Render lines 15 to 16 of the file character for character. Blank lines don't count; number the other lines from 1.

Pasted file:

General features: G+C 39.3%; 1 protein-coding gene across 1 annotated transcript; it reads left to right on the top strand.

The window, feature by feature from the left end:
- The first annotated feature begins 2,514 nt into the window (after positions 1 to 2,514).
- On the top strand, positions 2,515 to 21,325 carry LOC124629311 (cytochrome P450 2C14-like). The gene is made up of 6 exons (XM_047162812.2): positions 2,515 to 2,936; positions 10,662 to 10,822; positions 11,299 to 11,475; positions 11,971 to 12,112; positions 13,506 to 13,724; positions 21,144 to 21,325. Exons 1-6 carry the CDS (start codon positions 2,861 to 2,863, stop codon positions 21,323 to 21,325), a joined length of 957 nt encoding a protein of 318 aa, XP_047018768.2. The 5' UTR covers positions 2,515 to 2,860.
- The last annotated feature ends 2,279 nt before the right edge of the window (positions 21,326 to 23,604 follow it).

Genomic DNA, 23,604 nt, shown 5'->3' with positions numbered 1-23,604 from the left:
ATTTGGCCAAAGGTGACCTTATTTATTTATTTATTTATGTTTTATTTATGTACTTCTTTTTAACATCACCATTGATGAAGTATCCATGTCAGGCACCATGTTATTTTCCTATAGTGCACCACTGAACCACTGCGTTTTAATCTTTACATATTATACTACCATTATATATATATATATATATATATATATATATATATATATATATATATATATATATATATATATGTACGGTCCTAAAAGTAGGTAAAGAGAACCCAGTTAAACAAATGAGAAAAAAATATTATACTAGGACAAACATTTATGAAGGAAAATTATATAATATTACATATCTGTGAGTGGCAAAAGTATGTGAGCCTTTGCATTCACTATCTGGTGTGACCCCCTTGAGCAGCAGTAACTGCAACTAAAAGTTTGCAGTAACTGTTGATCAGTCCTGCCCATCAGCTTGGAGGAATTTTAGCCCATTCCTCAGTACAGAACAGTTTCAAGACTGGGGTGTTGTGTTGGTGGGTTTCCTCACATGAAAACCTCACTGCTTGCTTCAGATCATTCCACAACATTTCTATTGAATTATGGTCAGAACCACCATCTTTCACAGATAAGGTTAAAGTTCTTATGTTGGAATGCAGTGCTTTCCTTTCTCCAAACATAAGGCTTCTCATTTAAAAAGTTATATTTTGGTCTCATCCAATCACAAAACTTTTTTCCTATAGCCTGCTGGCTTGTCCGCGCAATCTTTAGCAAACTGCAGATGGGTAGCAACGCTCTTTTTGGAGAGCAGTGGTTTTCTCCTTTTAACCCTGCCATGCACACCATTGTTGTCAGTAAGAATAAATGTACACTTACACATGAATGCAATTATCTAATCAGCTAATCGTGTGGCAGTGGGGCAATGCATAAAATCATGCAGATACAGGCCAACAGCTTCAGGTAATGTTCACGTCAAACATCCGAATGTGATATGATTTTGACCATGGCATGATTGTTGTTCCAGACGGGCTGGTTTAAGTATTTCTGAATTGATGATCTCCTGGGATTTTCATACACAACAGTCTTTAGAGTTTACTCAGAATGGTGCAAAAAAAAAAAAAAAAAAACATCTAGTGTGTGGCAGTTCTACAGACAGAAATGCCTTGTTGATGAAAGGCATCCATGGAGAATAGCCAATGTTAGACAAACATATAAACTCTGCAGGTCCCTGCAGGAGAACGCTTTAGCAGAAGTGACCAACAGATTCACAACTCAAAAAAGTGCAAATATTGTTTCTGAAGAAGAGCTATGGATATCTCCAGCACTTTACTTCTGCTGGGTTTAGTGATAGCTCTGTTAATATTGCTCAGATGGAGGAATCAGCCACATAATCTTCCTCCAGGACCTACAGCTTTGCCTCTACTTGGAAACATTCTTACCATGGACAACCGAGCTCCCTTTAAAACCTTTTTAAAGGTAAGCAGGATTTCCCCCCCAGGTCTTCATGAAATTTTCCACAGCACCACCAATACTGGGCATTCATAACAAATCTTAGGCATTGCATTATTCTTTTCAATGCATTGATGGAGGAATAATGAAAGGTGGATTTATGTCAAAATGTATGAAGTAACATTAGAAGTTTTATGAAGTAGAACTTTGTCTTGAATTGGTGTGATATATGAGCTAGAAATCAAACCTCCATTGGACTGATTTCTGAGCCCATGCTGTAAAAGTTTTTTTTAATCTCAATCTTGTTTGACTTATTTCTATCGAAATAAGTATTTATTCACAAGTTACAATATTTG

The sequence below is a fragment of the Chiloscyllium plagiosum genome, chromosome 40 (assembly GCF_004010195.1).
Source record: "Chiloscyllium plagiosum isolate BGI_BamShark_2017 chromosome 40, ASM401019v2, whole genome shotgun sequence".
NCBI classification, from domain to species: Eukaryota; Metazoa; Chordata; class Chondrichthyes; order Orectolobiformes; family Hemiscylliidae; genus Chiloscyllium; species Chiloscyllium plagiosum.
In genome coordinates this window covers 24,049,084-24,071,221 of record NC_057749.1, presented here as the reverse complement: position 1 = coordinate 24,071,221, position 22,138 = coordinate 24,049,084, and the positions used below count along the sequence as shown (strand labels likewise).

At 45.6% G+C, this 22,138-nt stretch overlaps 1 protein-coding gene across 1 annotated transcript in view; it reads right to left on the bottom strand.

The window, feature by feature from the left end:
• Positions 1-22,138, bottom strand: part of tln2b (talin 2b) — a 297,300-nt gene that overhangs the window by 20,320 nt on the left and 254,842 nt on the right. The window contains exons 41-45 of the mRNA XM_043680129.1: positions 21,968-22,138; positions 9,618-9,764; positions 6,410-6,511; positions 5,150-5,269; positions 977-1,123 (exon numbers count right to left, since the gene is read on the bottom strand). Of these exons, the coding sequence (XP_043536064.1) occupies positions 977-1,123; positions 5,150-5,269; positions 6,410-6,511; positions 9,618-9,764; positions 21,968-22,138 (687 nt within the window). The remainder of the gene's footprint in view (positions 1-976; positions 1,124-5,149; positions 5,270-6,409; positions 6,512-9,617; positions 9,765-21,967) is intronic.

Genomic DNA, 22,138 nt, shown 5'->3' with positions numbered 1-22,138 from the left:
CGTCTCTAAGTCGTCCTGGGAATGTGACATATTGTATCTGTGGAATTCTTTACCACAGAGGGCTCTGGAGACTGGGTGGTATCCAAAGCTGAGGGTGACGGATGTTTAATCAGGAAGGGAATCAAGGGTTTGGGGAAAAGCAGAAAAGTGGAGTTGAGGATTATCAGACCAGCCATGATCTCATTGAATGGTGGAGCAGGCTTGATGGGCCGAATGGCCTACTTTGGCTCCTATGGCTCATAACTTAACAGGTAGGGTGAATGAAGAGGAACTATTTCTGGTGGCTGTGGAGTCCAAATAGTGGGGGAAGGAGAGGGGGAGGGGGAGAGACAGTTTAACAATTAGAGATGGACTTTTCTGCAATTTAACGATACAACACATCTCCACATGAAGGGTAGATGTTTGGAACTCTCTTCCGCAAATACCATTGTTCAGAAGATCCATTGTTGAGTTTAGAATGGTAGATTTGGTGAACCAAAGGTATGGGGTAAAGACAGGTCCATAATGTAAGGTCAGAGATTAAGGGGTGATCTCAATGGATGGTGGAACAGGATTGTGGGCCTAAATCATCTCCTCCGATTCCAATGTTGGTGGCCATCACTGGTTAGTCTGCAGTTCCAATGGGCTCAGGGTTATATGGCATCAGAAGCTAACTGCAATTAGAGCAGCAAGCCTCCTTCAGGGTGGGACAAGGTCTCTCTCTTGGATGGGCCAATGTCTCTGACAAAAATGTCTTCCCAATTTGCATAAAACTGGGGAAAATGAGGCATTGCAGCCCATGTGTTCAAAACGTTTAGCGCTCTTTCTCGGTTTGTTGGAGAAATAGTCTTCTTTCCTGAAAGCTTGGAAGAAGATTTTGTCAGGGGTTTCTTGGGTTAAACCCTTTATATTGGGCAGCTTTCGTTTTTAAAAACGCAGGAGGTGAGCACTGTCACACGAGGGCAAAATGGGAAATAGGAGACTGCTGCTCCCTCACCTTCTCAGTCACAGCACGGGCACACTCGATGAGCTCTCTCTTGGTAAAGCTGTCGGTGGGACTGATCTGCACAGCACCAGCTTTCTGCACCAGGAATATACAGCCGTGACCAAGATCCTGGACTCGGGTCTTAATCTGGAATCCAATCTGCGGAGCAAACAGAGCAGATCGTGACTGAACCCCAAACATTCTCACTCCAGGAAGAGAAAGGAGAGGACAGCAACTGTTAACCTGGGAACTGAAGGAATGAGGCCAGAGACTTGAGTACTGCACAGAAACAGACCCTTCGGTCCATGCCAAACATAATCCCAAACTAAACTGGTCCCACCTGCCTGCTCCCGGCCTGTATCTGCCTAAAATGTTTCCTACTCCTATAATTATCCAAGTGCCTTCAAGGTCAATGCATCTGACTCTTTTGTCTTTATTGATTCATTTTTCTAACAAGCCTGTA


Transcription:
Genomic DNA, 22,138 nt, shown 5'->3' with positions numbered 1-22,138 from the left:
CGTCTCTAAGTCGTCCTGGGAATGTGACATATTGTATCTGTGGAATTCTTTACCACAGAGGGCTCTGGAGACTGGGTGGTATCCAAAGCTGAGGGTGACGGATGTTTAATCAGGAAGGGAATCAAGGGTTTGGGGAAAAGCAGAAAAGTGGAGTTGAGGATTATCAGACCAGCCATGATCTCATTGAATGGTGGAGCAGGCTTGATGGGCCGAATGGCCTACTTTGGCTCCTATGGCTCATAACTTAACAGGTAGGGTGAATGAAGAGGAACTATTTCTGGTGGCTGTGGAGTCCAAATAGTGGGGGAAGGAGAGGGGGAGGGGGAGAGACAGTTTAACAATTAGAGATGGACTTTTCTGCAATTTAACGATACAACACATCTCCACATGAAGGGTAGATGTTTGGAACTCTCTTCCGCAAATACCATTGTTCAGAAGATCCATTGTTGAGTTTAGAATGGTAGATTTGGTGAACCAAAGGTATGGGGTAAAGACAGGTCCATAATGTAAGGTCAGAGATTAAGGGGTGATCTCAATGGATGGTGGAACAGGATTGTGGGCCTAAATCATCTCCTCCGATTCCAATGTTGGTGGCCATCACTGGTTAGTCTGCAGTTCCAATGGGCTCAGGGTTATATGGCATCAGAAGCTAACTGCAATTAGAGCAGCAAGCCTCCTTCAGGGTGGGACAAGGTCTCTCTCTTGGATGGGCCAATGTCTCTGACAAAAATGTCTTCCCAATTTGCATAAAACTGGGGAAAATGAGGCATTGCAGCCCATGTGTTCAAAACGTTTAGCGCTCTTTCTCGGTTTGTTGGAGAAATAGTCTTCTTTCCTGAAAGCTTGGAAGAAGATTTTGTCAGGGGTTTCTTGGGTTAAACCCTTTATATTGGGCAGCTTTCGTTTTTAAAAACGCAGGAGGTGAGCACTGTCACACGAGGGCAAAATGGGAAATAGGAGACTGCTGCTCCCTCACCTTCTCAGTCACAGCACGGGCACACTCGATGAGCTCTCTCTTGGTAAAGCTGTCGGTGGGACTGATCTGCACAGCACCAGCTTTCTGCACCAGGAATATACAGCCGTGACCAAGATCCTGGACTCGGGTCTTAATCTGGAATCCAATCTGCGGAGCAAACAGAGCAGATCGTGACTGAACCCCAAACATTCTCACTCCAGGAAGAGAAAGGAGAGGACAGCAACTGTTAACCTGGGAACTGAAGGAATGAGGCCAGAGACTTGAGTACTGCACAGAAACAGACCCTTCGGTCCATGCCAAACATAATCCCAAACTAAACTGGTCCCACCTGCCTGCTCCCGGCCTGTATCTGCCTAAAATGTTTCCTACTCCTATAATTATCCAAGTGCCTTCAAGGTCAATGCATCTGACTCTTTTGTCTTTATTGATTCATTTTTCTAACAAGCCTGTA